What is an EMS?
The term stands for Environmental Management System. It is a voluntary, flexible business management system that helps farmers develop their own strategies for integrating environmental considerations into the daily operations of a farm. An EMS builds on existing management strategies, such as emergency, pest, or nutrient management plans.
- Improves environmental performance
- Facilitates regulatory compliance
- Protects property value
- Documents stewardship efforts
- Improves neighbor and community relations
- Reduces livestock health risks
- Enhances management
- Protects health and well being of family and employees
The USDA’s Initiative for Future Agricultural and Food Systems is supporting a 5-year project, “Partners for Livestock Environmental Management Systems.” This project is piloting Environmental Management Systems on beef, dairy and poultry operations in nine states.
The EMS ensures a concrete and useful plan for addressing routine and emergency environmental concerns while improving overall management. The EMS provides a framework for making continual improvements, meeting regulatory requirements and demonstrating good environmental stewardship.
How an EMS works?
An initial part of the EMS process is to clarify the farm environmental “policy” — how a farmer identifies and addresses environmental concerns. All farms have an environmental policy — this process makes explicit how it influences on-farm actions. The EMS process uses this policy to guide a farmer through planning, implementing, evaluating and reviewing key farm management decisions that may affect the environment. The EMS sequence of plan, implement, check and improve, offers a common-sense approach to improved farm management and enables continual improvement of an operation.
Who uses an EMS?
The EMS approach is widespread in other industries and is increasingly recognized as a legitimate approach to environmental management inagriculture. The EMS approach is being supported by the state of North Carolina in an agreement with the state’s pork producers to managetheir environmental risks. The U.S. Environmental Protection Agency and the United Egg Producers, have included the EMS as part of a project to achieve mutually beneficial environmental performance.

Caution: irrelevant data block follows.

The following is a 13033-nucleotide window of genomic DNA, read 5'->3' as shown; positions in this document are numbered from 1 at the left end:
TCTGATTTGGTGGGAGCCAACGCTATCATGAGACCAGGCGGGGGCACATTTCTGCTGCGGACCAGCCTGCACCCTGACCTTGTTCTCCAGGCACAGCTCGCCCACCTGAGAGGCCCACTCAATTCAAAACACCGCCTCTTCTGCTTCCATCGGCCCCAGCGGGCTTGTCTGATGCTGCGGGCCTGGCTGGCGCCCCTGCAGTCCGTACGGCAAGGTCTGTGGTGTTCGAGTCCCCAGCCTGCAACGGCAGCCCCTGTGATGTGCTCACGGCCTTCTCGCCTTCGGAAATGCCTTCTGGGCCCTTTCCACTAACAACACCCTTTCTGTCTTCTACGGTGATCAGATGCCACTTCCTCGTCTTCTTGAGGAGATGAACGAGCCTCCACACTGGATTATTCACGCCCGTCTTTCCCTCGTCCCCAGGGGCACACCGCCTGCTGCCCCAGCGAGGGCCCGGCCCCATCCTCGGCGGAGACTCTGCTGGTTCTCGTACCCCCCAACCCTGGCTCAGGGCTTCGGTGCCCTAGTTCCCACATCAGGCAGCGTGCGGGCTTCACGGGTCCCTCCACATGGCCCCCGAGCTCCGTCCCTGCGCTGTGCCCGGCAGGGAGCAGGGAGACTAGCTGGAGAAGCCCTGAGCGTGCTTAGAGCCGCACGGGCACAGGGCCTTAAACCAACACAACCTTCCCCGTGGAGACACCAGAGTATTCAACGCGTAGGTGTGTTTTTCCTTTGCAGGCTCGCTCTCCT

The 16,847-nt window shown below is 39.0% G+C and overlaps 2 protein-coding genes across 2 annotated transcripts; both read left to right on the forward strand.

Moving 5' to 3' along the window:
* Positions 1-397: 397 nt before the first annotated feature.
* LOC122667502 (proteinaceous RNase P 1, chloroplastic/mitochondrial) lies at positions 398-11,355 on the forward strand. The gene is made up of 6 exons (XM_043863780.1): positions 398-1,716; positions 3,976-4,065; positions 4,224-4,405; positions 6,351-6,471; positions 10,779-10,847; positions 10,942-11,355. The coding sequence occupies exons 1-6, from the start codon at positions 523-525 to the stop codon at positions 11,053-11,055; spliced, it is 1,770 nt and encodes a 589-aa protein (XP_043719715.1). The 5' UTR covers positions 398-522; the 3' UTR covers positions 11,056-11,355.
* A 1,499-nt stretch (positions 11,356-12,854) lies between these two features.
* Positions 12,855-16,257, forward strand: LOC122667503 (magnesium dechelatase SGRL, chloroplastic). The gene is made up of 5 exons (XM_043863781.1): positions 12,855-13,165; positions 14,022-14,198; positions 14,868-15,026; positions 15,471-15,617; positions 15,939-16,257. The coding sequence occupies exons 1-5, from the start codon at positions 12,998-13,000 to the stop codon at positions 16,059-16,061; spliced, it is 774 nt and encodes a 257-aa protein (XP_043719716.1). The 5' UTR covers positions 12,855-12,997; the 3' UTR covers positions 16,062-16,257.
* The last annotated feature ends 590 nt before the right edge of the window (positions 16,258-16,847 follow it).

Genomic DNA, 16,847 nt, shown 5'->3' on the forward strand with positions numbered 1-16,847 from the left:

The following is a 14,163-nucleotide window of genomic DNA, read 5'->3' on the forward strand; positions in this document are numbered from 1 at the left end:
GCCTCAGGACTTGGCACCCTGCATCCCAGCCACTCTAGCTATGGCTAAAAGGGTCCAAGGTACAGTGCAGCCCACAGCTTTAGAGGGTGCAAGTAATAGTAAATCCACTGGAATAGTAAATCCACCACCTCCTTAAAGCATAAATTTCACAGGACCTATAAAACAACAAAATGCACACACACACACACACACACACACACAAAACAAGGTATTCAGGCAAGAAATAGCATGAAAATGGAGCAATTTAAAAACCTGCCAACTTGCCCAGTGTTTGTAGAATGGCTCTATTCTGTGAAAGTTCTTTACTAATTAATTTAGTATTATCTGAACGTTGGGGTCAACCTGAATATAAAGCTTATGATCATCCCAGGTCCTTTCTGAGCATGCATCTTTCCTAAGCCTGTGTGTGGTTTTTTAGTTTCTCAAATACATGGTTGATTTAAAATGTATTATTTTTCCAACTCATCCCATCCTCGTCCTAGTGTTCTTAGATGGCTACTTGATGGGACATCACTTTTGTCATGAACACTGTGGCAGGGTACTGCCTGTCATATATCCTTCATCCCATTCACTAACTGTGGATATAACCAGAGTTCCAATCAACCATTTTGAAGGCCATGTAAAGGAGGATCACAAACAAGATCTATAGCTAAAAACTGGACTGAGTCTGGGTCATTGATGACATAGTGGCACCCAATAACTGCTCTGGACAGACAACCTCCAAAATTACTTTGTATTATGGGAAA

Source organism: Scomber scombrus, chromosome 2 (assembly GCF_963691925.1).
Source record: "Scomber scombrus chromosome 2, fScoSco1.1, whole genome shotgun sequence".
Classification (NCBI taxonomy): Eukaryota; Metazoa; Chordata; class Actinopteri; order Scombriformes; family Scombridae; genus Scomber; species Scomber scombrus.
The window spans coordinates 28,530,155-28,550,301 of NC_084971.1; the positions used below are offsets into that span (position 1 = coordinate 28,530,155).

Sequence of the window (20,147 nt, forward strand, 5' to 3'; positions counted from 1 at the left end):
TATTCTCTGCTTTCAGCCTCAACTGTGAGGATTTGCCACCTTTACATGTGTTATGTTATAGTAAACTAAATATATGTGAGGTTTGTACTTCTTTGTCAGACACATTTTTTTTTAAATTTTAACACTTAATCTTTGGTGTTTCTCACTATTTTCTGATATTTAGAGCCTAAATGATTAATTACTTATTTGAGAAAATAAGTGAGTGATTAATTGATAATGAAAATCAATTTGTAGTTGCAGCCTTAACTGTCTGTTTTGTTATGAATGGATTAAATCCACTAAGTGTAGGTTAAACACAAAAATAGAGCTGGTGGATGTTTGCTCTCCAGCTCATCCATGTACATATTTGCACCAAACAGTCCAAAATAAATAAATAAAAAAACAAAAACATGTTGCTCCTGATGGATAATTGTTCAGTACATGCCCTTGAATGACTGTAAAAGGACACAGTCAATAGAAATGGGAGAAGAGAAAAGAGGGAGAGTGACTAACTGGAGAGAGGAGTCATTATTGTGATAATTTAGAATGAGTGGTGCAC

EMS in Georgia
As a pilot state under the National Partnerships for Livestock Environmental Management Systems, Georgia is evaluating the development and implementation of EMS’s for dry litter poultry farms.Currently, EPA and the livestock industry are interested in determining if EMS’s could be a valuable part of a regulatory structure that is environmentally and economically sustainable.
With the help of Gold Kist Farms, 20 to 30 farms are being identified to participate in the project. The following three methods have been identified under which volunteers can develop an EMS:
- Consultant produced EMS, where a professional consultant trained in EMS will work with the farmer to develop documents and plan;
- Extension produced EMS, where as an Extension professional will assist a producer in developing an EMS by using his own expertise, as well as several existing or specially developed assessment tools;
- Minimum assistance/self produced EMS, this method will rely on an assistance provider with minimum EMS training, yet access to specially designed EMS development tools.
The three methods will be evaluated on several criteria such as farmer acceptance, scope of the EMS, and acceptability to regulatory agencies. These results along with assessment tools and EMS guidebooks will be the primary outputs of the project.
Georgia’s Poultry Statistics*:
- Georgia’s poultry industry contributes over $13 billion to the state’s economy.
- Georgia is the top poultry producing state in the country.
- Poultry represents 51.42% of GA’s total farm cash receipts
- On the average day, Georgia’s poultry industry produces:
- 24.6 million lbs of chicken meat
- 8.2 million table eggs
- 5.7 million hatching eggs
- GA has 104 counties producing over a million $ of poultry, at the farm level
*Prepared by Georgia Poultry Federation
For more information on EMS’s and the national project, visit the University of Wisconsin’s Agricultural Environmental Management Systems website.